Display Settings:

Format

Send to:

Choose Destination
See comment in PubMed Commons below
Prev Med. 2012 Aug;55(2):87-92. doi: 10.1016/j.ypmed.2012.05.006. Epub 2012 May 23.

Comparing participation rates between immunochemical and guaiac faecal occult blood tests: a systematic review and meta-analysis.

Author information

  • 1Department of Epidemiology and Public Health, University College London, London, WC1E 6BT, UK. g.vart@ucl.ac.uk

Abstract

BACKGROUND:

Biennial screening with faecal occult blood tests (FOBts) has been found to reduce colorectal cancer mortality. Faecal immunochemical tests (FITs) are superior to guaiac faecal occult blood tests (G-FOBts) due to their improved sensitivity and specificity. However the effectiveness of a screening programme depends highly on participation rates. The aim of this study was to review studies comparing guaiac faecal occult blood tests and faecal immunochemical tests, in terms of participation rates.

METHODS:

We searched PubMed and the Cochrane Library (2000-September 2011) to identify randomised control trials comparing guaiac faecal occult blood test with faecal immunochemical test participation rates. One author screened the titles and abstracts, and performed data extraction which was then checked by the other authors. Risk of bias in the included studies was also assessed.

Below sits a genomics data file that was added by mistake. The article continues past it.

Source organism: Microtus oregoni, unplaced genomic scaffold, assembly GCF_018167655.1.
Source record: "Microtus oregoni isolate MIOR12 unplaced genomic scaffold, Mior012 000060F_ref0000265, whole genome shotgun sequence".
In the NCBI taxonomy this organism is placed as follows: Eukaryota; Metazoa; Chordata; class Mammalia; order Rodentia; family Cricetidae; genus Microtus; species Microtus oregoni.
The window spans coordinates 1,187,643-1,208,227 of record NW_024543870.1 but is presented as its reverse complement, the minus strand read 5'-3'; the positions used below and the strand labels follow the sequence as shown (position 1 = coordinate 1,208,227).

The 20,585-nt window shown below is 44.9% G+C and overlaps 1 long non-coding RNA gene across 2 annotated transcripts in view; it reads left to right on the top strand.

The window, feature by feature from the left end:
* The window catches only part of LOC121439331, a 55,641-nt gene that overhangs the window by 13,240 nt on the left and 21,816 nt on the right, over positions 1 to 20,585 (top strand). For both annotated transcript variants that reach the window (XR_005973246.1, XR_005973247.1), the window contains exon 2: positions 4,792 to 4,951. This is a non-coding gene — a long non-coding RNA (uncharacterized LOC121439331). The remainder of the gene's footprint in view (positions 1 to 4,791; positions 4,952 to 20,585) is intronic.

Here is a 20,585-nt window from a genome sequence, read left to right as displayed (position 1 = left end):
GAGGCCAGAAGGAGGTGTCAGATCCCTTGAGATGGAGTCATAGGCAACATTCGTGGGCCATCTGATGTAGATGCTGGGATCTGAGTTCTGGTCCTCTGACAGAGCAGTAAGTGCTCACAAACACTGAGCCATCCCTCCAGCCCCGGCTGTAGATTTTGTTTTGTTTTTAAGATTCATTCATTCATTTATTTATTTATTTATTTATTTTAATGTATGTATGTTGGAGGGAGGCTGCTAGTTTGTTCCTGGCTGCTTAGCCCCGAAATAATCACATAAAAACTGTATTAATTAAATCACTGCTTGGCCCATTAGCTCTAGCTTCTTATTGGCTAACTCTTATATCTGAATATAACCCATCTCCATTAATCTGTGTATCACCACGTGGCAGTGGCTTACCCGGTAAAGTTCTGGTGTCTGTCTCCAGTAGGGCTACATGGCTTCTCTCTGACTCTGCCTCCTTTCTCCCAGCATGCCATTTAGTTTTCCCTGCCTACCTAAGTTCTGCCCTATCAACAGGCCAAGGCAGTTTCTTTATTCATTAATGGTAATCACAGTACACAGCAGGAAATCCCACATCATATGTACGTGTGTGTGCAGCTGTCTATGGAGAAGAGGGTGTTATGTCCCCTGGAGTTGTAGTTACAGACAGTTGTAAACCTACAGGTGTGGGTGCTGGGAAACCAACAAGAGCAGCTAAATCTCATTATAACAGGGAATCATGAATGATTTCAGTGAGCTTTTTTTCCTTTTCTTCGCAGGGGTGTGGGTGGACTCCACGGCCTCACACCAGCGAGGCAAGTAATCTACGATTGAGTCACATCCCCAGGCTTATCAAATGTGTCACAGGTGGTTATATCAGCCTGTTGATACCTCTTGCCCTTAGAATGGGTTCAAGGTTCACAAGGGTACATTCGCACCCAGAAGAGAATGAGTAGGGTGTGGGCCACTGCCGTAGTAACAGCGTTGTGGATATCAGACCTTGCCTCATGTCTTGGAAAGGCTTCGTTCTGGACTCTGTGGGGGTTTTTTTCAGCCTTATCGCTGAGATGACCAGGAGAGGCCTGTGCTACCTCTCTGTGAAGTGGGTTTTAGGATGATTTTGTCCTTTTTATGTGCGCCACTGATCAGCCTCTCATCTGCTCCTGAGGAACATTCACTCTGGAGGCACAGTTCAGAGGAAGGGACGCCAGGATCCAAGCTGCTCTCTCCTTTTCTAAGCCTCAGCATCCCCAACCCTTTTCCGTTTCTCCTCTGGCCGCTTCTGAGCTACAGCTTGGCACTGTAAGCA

RESULTS:

Seven studies met the eligibility criteria and were entered into a meta-analysis. Participation rates were significantly higher for individuals offered faecal immunochemical tests compared to those offered a guaiac faecal occult blood test (RR 1.21; 95% CI 1.09-1.33). Potential factors that could have influenced participation were discussed.

CONCLUSIONS:

Colorectal cancer screening programmes currently using guaiac faecal occult blood tests could improve participation rates by converting to faecal immunochemical tests. More research examining the acceptability of faecal immunochemical tests, from a patient perspective, is warranted.

Copyright © 2012 Elsevier Inc. All rights reserved.

PMID:
22634386
[PubMed - indexed for MEDLINE]
PubMed Commons home

PubMed Commons

0 comments
How to join PubMed Commons

    Supplemental Content

    Full text links

    Icon for Elsevier Science
    Loading ...
    Write to the Help Desk